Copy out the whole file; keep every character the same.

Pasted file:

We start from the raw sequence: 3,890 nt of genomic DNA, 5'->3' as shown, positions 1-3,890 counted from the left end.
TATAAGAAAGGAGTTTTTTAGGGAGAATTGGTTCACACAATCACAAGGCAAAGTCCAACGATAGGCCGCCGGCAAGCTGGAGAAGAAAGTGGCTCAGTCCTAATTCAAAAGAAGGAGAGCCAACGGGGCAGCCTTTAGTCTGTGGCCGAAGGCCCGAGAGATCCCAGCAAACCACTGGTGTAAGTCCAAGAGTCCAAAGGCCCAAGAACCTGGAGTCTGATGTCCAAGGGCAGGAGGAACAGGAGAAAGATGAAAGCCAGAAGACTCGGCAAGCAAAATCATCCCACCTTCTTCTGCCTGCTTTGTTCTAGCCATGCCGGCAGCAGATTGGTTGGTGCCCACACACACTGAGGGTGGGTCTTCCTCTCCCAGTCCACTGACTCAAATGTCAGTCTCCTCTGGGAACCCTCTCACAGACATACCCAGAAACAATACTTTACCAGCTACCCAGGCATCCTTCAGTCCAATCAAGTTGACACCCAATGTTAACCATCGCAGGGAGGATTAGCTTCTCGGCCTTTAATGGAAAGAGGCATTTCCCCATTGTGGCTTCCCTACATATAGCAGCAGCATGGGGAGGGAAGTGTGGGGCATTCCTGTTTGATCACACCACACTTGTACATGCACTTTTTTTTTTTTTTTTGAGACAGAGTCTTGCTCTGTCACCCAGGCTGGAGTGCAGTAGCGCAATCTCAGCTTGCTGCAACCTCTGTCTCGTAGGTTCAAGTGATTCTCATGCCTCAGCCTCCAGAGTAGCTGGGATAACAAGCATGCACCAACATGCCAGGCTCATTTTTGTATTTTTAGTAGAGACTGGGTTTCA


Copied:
We start from the raw sequence: 3,890 nt of genomic DNA, 5'->3' as shown, positions 1-3,890 counted from the left end.
TATAAGAAAGGAGTTTTTTAGGGAGAATTGGTTCACACAATCACAAGGCAAAGTCCAACGATAGGCCGCCGGCAAGCTGGAGAAGAAAGTGGCTCAGTCCTAATTCAAAAGAAGGAGAGCCAACGGGGCAGCCTTTAGTCTGTGGCCGAAGGCCCGAGAGATCCCAGCAAACCACTGGTGTAAGTCCAAGAGTCCAAAGGCCCAAGAACCTGGAGTCTGATGTCCAAGGGCAGGAGGAACAGGAGAAAGATGAAAGCCAGAAGACTCGGCAAGCAAAATCATCCCACCTTCTTCTGCCTGCTTTGTTCTAGCCATGCCGGCAGCAGATTGGTTGGTGCCCACACACACTGAGGGTGGGTCTTCCTCTCCCAGTCCACTGACTCAAATGTCAGTCTCCTCTGGGAACCCTCTCACAGACATACCCAGAAACAATACTTTACCAGCTACCCAGGCATCCTTCAGTCCAATCAAGTTGACACCCAATGTTAACCATCGCAGGGAGGATTAGCTTCTCGGCCTTTAATGGAAAGAGGCATTTCCCCATTGTGGCTTCCCTACATATAGCAGCAGCATGGGGAGGGAAGTGTGGGGCATTCCTGTTTGATCACACCACACTTGTACATGCACTTTTTTTTTTTTTTTTGAGACAGAGTCTTGCTCTGTCACCCAGGCTGGAGTGCAGTAGCGCAATCTCAGCTTGCTGCAACCTCTGTCTCGTAGGTTCAAGTGATTCTCATGCCTCAGCCTCCAGAGTAGCTGGGATAACAAGCATGCACCAACATGCCAGGCTCATTTTTGTATTTTTAGTAGAGACTGGGTTTCA